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Shadow Home Secretary Ann Widdecombe
"Public confidence in the police is vital"
 real 56k

Home Secretary Jack Straw
"We have an excellent police service in this country"
 real 56k

Chairman of the Police Federation Fred Broughton
"It's very tough being a police officer at the moment"
 real 28k

Thursday, 17 May, 2001, 12:09 GMT
Widdecombe woos police
Ann Widdecombe
Ann Widdecombe addresses the Police Federation conference
Shadow home secretary Ann Widdecombe has won an enthusiastic reception from the Police Federation conference - in marked contrast to the boos received by Labour's Jack Straw on Wednesday.

Miss Widdecombe was applauded at the end of a speech in which she promised tougher sentences, a crackdown on juvenile crime and more police on the beat.


The requirements of political correctness can sometimes be very disheartening to people who are simply trying to do their best

Ann Widdecombe
And in a swipe at political correctness, which she blamed for damaging officers' morale, she promised "more PCs, less PC" if the Conservatives won the election.

Home Secretary Jack Straw was heckled by many of the 1,000 delegates in Blackpool when he addressed the conference on Wednesday.

Delivering a series of classic Tory law-and-order pledges, Miss Widdecombe said: "Criminals choose to commit crime - they have no excuse for making that choice."

Double jeopardy

She said her party would extend powers for the Crown Prosecution Service to appeal against lenient sentences and change the 'double jeopardy' rule under which no-one can be tried twice for the same offence - policies already advocated by Labour.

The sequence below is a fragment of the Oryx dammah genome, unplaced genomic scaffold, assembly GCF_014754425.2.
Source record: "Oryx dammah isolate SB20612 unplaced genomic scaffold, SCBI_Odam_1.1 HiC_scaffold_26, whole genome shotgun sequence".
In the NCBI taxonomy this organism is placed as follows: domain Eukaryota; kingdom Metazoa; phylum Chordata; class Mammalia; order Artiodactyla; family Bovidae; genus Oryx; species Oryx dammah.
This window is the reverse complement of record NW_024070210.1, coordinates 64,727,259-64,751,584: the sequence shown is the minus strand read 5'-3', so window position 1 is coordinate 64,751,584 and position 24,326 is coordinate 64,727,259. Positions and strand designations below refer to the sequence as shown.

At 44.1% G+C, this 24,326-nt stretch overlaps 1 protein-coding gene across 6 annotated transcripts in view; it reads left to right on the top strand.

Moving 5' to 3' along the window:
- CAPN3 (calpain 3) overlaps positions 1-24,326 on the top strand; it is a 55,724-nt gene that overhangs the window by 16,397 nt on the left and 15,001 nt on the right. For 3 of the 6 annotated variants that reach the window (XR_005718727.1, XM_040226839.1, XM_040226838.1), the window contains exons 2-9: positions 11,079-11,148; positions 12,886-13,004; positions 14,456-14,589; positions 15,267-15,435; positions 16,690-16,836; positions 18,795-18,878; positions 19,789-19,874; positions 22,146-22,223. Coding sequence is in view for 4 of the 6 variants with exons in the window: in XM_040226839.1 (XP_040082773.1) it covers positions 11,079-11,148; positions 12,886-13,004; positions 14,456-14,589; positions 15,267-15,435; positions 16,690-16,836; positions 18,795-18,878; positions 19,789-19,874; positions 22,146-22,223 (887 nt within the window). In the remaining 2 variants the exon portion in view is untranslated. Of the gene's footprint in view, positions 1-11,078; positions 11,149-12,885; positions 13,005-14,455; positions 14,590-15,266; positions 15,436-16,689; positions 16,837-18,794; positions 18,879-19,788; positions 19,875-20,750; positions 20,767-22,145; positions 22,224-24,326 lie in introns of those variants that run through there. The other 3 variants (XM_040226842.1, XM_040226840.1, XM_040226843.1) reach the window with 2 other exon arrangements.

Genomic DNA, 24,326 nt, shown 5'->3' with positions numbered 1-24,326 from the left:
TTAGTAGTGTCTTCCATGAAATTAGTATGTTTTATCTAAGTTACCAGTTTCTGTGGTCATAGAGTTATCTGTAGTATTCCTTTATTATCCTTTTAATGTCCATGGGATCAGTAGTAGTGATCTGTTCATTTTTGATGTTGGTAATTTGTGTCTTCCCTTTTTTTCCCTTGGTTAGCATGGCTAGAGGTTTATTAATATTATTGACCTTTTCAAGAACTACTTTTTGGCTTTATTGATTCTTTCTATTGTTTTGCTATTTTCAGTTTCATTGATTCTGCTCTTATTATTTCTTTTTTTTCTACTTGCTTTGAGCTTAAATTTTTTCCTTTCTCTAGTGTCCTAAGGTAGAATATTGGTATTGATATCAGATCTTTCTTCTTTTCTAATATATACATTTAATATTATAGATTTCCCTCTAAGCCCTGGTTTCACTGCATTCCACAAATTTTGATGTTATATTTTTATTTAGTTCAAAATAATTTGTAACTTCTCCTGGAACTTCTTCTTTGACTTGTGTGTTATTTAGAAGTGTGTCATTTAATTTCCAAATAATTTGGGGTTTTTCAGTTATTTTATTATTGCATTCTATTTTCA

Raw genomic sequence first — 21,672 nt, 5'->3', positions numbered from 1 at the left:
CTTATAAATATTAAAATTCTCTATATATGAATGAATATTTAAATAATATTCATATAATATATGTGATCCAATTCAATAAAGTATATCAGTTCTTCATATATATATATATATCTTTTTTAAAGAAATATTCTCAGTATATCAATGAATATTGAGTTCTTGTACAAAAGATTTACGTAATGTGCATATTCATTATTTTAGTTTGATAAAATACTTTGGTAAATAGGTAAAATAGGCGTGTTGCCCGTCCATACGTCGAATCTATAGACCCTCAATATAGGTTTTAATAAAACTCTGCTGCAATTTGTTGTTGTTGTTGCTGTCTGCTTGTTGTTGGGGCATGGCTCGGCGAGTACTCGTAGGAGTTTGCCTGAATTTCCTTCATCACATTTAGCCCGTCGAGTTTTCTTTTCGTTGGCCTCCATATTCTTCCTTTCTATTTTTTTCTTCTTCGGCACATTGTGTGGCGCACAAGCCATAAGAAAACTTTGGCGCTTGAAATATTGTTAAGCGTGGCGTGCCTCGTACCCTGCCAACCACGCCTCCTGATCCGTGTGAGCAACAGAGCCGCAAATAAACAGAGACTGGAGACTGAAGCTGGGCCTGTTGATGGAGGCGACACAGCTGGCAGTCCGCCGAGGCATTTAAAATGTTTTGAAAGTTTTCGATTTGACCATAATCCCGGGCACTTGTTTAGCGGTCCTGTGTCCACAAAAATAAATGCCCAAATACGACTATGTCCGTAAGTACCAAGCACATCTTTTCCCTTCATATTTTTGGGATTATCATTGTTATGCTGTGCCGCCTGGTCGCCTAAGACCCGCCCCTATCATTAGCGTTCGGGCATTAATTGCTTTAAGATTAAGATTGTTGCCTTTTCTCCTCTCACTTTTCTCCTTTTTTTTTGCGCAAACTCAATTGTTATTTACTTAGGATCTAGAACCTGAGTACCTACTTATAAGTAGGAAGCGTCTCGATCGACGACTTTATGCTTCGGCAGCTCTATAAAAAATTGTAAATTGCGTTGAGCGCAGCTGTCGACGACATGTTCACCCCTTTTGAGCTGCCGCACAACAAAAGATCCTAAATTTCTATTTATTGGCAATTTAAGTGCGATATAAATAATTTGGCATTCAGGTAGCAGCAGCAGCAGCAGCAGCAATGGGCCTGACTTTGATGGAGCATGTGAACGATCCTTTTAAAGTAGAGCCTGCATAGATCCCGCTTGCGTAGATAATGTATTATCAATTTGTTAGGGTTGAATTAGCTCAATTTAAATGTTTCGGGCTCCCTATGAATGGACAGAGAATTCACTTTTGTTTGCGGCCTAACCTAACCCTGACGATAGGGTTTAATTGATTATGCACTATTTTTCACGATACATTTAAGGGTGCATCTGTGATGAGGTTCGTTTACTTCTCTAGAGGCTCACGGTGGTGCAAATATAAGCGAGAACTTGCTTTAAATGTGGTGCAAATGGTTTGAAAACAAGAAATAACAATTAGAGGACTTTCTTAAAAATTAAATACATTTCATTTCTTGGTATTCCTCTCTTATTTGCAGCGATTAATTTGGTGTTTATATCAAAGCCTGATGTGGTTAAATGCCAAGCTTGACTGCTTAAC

Home Secretary Jack Straw
Jack Straw - booed by officers
The Conservatives would also end the early release system which was highlighted in the party's recent political broadcast. "I want to end the nonsense of six months meaning six weeks," said Miss Widdecombe.

Miss Widdecombe praised community policing she had seen on a visit to Washington DC, which had freed officers from paperwork to spend more time on the beat, in a so-called "cops in shops" initiative.

Turning her fire on critics of the police, she said: "I hear you have now been accused of institutional sexism as well as institutional racism. I don't know what you will be accused of institutionally next week.

More PCs

"The requirements of political correctness can sometimes be very disheartening to people who are simply trying to do their best."

Calling for a crackdown on juvenile crime, Miss Widdecombe drew applause from the audience when she described the problems officers face when dealing with young trouble-makers.

"When the police go and arrest them, they find these same youngsters back on the streets on the same day or the next laughing at the courts, laughing at the police and laughing at the system."

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